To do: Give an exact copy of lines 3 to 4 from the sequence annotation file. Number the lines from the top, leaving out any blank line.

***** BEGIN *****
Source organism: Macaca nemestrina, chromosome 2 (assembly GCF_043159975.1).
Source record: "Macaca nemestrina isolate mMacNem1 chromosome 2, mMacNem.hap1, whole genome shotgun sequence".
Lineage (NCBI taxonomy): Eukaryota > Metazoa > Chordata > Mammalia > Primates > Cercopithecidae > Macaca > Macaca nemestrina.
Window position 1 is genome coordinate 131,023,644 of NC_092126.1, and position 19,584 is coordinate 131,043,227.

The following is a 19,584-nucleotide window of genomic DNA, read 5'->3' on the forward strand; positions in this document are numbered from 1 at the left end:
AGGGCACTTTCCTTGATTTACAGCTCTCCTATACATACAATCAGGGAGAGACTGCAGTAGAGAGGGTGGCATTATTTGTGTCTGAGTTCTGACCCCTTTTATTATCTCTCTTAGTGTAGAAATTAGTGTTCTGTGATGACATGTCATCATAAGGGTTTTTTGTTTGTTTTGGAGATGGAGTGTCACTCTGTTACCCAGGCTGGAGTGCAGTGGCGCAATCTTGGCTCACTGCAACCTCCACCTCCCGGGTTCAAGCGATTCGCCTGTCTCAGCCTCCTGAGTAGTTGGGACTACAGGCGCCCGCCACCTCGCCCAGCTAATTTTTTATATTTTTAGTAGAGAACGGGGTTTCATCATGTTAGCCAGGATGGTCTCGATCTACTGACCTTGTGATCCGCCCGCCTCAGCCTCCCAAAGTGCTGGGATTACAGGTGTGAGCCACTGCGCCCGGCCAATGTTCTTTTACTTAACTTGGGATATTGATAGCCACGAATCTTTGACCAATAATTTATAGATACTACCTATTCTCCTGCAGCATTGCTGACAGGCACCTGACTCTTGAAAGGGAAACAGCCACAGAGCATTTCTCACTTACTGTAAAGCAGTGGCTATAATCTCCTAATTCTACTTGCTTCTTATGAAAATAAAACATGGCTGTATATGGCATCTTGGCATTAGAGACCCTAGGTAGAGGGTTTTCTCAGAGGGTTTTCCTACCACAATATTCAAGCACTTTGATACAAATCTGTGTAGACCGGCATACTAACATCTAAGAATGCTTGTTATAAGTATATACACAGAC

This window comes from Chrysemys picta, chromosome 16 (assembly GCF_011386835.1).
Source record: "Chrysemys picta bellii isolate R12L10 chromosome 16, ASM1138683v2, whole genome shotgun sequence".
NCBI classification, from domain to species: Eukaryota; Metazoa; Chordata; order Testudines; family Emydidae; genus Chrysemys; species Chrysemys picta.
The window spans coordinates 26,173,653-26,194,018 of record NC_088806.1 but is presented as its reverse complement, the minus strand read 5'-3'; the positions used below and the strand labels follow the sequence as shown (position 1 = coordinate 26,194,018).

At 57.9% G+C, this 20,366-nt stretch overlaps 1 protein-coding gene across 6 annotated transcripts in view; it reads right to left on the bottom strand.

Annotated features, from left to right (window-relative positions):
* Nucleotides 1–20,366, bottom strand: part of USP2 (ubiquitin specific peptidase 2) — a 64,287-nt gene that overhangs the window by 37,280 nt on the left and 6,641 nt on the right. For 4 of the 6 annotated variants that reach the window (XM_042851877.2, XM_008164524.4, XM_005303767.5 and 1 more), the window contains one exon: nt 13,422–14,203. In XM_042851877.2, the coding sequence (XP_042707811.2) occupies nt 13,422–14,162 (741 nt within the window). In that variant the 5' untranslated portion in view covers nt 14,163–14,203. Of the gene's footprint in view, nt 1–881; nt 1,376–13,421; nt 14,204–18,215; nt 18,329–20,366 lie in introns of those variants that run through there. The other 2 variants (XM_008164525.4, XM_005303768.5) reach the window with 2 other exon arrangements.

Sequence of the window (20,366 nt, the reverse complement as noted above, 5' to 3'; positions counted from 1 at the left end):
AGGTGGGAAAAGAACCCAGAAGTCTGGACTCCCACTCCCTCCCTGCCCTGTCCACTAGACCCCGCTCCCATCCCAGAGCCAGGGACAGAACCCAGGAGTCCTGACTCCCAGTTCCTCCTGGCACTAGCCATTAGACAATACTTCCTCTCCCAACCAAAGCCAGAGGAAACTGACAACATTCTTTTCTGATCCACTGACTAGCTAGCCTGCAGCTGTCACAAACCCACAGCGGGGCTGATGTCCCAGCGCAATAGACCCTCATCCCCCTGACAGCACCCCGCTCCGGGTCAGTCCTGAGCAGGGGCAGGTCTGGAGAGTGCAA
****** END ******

Lineage (NCBI taxonomy): Eukaryota > Metazoa > Chordata > Mammalia > Primates > Cercopithecidae > Macaca > Macaca nemestrina.
Window position 1 is genome coordinate 131,023,644 of NC_092126.1, and position 19,584 is coordinate 131,043,227.